Is N.Y. Wooing Apple for an Upstate Chip Plant?

Apple may be eying a site in upstate New York for a manufacturing plant that would allow it to wean itself from relying on Samsung for the A-series chips that power Apple's iOS devices.

By Ryan Faas
Tue, December 18, 2012


Although Apple and Samsung claim they can keep their component and manufacturing relationship separate from the patent claims and counterclaims they've filed against each other around the world, it's no secret that Apple is slowly replacing Samsung as a supplier of components for its various products -- most notably the iPad and iPhone.

While Apple has already signed up other companies to make displays, batteries and other components, Samsung remains the only company that produces the A-series chips that power Apple's iOS devices. No doubt, Apple isn't happy about the fact that the most critical component for its most lucrative products comes from its biggest competitor in the mobile market.

All that may be about to change. If you read between the lines of comments New York Gov. Andrew Cuomo made last week, you could infer that Apple is eying a site in upstate New York for a manufacturing plant that would allow it to wean itself from Samsung.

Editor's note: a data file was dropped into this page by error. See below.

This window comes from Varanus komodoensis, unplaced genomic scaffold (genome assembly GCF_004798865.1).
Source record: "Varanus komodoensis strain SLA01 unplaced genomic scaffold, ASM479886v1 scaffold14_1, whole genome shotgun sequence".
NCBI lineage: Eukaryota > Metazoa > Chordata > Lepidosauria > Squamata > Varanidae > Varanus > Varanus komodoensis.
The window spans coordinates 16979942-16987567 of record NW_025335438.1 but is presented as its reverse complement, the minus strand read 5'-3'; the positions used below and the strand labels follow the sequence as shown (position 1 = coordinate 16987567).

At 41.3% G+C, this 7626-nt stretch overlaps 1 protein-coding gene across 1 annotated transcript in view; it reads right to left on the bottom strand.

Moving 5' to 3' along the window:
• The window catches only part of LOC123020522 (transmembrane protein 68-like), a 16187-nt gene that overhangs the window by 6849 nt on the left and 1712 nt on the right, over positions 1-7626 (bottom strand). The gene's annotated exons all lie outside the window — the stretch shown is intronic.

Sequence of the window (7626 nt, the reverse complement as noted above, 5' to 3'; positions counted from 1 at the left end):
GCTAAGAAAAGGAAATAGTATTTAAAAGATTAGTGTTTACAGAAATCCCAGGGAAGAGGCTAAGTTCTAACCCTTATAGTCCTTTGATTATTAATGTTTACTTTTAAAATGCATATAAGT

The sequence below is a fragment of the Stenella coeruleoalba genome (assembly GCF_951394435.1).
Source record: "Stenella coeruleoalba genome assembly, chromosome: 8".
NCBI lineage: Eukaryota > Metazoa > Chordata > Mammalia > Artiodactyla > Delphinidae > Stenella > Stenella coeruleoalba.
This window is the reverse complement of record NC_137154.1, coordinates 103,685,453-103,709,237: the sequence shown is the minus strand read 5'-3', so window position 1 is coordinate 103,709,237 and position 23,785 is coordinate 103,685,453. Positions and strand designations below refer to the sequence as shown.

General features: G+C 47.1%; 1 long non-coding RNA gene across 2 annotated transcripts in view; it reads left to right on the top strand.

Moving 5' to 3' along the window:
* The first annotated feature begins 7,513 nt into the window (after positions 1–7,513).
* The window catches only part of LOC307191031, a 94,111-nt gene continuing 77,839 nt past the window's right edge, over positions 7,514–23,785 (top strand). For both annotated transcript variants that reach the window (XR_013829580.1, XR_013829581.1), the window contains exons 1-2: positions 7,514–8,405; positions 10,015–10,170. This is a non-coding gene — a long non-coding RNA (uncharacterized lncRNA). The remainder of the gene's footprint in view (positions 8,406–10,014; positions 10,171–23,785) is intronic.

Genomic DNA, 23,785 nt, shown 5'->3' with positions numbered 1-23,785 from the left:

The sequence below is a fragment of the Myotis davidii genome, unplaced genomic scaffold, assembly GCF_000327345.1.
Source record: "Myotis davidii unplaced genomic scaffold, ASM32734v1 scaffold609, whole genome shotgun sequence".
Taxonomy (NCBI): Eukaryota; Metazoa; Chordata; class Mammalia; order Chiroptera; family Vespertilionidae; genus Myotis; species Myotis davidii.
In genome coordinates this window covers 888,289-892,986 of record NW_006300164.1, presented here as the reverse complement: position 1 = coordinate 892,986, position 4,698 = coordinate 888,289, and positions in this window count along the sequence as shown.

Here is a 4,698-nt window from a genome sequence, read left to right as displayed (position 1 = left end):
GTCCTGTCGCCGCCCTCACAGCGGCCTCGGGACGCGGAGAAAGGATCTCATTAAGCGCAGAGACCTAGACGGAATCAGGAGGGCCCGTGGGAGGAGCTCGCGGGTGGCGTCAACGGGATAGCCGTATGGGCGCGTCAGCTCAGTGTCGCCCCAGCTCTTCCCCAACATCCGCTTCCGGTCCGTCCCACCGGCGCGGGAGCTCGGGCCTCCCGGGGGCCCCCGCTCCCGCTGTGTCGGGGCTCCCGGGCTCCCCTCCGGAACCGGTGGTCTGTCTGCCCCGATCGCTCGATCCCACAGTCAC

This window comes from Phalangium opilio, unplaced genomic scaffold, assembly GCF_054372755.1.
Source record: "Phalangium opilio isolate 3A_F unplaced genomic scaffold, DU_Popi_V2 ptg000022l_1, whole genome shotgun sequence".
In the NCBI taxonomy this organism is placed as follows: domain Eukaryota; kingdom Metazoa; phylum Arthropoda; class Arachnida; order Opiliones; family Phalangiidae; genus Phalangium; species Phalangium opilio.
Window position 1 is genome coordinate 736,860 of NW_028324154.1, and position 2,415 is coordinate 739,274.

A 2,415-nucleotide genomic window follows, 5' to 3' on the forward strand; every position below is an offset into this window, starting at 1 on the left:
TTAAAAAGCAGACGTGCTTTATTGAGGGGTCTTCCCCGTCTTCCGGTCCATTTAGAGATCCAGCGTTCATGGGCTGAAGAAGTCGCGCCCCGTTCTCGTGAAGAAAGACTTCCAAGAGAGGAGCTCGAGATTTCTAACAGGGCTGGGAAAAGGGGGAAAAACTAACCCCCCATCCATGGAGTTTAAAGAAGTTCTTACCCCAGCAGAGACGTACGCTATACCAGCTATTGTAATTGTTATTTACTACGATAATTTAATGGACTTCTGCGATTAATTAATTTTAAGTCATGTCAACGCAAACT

Cuomo has been a driving force behind efforts to lure more high-tech manufacturing to upstate New York. The state already has one major chip manufacturer, Global Foundries, that was lured to the area by a series of tax and development incentives. That operation is based in the town or Malta, about 30 minutes outside Albany.

One major facet of the governor's strategy has been to make upstate New York a global resource for nanoscale technology training and research. His efforts have focused on expanding programs at two colleges that are part of State University of New York (SUNY) system. One of those colleges, the University at Albany, has seen a massive expansion in scientific and computing programs since Cuomo took office two years ago. As part of that process, the school's College of Nanoscale Science and Engineering has just about doubled the size of the university with a series of new facilities and related resources.

The other school, the SUNY Institute of Technology, a four-year college in the city of Utica, will also see a major expansion. A project known as the Computer Chip Commercialization Center (or Quad-C) will add a 165,000-square-foot facility containing clean rooms, offices and laboratories. The site is designed to manufacture System-on-chip (SoC) devices that are developed at SUNY Albany's College of Nanoscale Science and Engineering. Local infrastructure upgrades to support the facility are also designed to serve commercial development at a technology park known as Marcy Nanocenter, a 420-acre parcel adjacent to the SUNY IT campus.

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